- sys_mbox_t sys_mbox_new(int size)
Creates an empty mailbox for maximum "size" elements. Elements stored
in mailboxes are pointers. You have to define macros "_MBOX_SIZE"
in your lwipopts.h, or ignore this parameter in your implementation
and use a default size.
- void sys_mbox_free(sys_mbox_t mbox)
Deallocates a mailbox. If there are messages still present in the
mailbox when the mailbox is deallocated, it is an indication of a
programming error in lwIP and the developer should be notified.
- void sys_mbox_post(sys_mbox_t mbox, void *msg)
Posts the "msg" to the mailbox. This function have to block until
the "msg" is really posted.
- err_t sys_mbox_trypost(sys_mbox_t mbox, void *msg)
Try to post the "msg" to the mailbox. Returns ERR_MEM if this one
is full, else, ERR_OK if the "msg" is posted.
- u32_t sys_arch_mbox_fetch(sys_mbox_t mbox, void **msg, u32_t timeout)
Blocks the thread until a message arrives in the mailbox, but does
not block the thread longer than "timeout" milliseconds (similar to
the sys_arch_sem_wait() function). If "timeout" is 0, the thread should
be blocked until a message arrives. The "msg" argument is a result
parameter that is set by the function (i.e., by doing "*msg =
ptr"). The "msg" parameter maybe NULL to indicate that the message
should be dropped.
The return values are the same as for the sys_arch_sem_wait() function:
Number of milliseconds spent waiting or SYS_ARCH_TIMEOUT if there was a
Note that a function with a similar name, sys_mbox_fetch(), is
implemented by lwIP.
- u32_t sys_arch_mbox_tryfetch(sys_mbox_t mbox, void **msg)
This is similar to sys_arch_mbox_fetch, however if a message is not
present in the mailbox, it immediately returns with the code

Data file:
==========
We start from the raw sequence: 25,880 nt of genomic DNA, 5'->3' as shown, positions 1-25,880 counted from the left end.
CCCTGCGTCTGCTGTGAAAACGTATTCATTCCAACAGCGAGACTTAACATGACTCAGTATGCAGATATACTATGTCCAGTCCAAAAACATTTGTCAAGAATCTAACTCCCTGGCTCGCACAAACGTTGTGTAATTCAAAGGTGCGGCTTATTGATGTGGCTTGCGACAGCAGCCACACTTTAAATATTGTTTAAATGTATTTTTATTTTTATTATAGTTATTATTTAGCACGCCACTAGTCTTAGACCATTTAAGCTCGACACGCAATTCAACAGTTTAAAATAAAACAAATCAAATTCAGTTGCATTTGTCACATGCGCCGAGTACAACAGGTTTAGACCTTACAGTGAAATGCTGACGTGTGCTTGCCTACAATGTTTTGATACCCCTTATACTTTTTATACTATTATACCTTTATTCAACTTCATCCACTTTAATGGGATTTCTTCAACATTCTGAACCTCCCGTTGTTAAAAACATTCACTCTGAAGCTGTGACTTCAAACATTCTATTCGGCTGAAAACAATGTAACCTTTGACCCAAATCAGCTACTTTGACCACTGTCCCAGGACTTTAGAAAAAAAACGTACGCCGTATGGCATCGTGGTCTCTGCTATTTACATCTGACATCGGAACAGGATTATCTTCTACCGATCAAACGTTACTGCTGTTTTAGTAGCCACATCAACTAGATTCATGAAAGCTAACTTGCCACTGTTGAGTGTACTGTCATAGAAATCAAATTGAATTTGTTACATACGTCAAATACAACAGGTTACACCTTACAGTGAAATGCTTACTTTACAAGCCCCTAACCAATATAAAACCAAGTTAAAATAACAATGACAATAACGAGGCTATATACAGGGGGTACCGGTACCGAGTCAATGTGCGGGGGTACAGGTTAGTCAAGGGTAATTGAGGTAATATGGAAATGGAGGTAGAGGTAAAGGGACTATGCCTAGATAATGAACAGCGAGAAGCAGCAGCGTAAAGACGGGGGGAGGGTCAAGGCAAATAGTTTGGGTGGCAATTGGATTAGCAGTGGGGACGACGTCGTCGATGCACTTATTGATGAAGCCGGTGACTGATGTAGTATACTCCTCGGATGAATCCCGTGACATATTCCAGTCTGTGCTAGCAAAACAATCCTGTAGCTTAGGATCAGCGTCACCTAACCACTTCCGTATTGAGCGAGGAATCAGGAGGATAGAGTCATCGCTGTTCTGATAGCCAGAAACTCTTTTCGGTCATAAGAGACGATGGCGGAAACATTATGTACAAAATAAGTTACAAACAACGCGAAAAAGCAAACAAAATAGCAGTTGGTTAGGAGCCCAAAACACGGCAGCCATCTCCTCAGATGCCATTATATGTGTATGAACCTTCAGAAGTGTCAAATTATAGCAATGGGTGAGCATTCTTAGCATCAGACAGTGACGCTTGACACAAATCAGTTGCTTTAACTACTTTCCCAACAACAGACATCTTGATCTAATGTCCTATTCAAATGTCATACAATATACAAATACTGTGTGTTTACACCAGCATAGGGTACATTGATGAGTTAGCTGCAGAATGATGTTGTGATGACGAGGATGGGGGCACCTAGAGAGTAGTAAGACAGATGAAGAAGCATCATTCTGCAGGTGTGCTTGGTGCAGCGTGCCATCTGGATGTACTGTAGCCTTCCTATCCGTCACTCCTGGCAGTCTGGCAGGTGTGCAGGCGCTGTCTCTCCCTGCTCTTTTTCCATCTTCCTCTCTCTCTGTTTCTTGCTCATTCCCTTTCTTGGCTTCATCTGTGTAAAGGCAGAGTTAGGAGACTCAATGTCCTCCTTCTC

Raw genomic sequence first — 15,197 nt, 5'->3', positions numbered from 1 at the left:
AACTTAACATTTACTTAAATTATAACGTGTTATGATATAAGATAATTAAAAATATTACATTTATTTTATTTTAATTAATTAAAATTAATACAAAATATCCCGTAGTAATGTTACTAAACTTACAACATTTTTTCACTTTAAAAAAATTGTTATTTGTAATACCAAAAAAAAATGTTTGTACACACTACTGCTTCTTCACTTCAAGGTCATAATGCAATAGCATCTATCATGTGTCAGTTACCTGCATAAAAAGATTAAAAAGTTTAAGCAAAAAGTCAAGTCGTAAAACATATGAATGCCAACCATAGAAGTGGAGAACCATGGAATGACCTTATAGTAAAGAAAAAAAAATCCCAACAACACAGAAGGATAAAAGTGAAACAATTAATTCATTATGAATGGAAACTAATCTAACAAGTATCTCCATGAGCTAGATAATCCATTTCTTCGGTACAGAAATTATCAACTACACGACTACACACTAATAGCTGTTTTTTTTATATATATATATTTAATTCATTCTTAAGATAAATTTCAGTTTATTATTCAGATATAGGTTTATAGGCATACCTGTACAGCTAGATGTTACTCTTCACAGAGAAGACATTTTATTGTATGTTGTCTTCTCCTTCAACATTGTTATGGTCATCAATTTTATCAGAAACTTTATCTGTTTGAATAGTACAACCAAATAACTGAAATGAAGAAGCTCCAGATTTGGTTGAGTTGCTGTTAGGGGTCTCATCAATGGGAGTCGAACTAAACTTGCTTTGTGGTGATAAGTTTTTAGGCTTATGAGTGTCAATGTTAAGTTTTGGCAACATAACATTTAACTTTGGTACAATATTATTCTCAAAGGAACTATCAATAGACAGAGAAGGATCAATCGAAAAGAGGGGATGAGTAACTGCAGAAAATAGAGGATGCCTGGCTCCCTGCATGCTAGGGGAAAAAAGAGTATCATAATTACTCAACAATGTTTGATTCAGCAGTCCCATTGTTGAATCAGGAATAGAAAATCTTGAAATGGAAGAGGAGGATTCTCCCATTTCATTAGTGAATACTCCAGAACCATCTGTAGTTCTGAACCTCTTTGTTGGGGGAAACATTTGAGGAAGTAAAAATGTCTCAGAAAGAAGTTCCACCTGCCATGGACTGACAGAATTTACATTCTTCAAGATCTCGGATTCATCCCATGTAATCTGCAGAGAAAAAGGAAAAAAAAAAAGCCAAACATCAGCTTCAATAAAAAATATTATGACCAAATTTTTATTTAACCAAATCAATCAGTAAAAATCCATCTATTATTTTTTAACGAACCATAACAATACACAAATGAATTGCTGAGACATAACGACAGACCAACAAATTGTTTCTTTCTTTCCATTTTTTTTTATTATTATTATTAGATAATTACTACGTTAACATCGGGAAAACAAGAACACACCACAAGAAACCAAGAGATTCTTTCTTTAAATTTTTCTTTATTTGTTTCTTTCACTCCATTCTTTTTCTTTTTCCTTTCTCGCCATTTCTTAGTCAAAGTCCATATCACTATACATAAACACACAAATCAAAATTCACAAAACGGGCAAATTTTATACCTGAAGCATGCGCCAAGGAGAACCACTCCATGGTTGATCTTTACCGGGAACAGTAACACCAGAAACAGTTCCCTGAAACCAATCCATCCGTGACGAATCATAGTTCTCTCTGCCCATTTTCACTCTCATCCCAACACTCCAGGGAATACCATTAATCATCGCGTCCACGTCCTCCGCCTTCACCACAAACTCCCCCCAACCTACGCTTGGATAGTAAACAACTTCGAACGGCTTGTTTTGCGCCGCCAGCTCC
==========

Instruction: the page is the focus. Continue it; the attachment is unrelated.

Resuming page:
SYS_MBOX_EMPTY. On success 0 is returned.
To allow for efficient implementations, this can be defined as a
function-like macro in sys_arch.h instead of a normal function. For
example, a naive implementation could be:
#define sys_arch_mbox_tryfetch(mbox,msg) \
although this would introduce unnecessary delays.
- struct sys_timeouts *sys_arch_timeouts(void)
Returns a pointer to the per-thread sys_timeouts structure. In lwIP,
each thread has a list of timeouts which is repressented as a linked
list of sys_timeout structures. The sys_timeouts structure holds a
pointer to a linked list of timeouts. This function is called by
the lwIP timeout scheduler and must not return a NULL value.
In a single thread sys_arch implementation, this function will
simply return a pointer to a global sys_timeouts variable stored in
the sys_arch module.
If threads are supported by the underlying operating system and if
such functionality is needed in lwIP, the following function will have
to be implemented as well:
- sys_thread_t sys_thread_new(char *name, void (* thread)(void *arg), void *arg, int stacksize, int prio)
Starts a new thread named "name" with priority "prio" that will begin its
execution in the function "thread()". The "arg" argument will be passed as an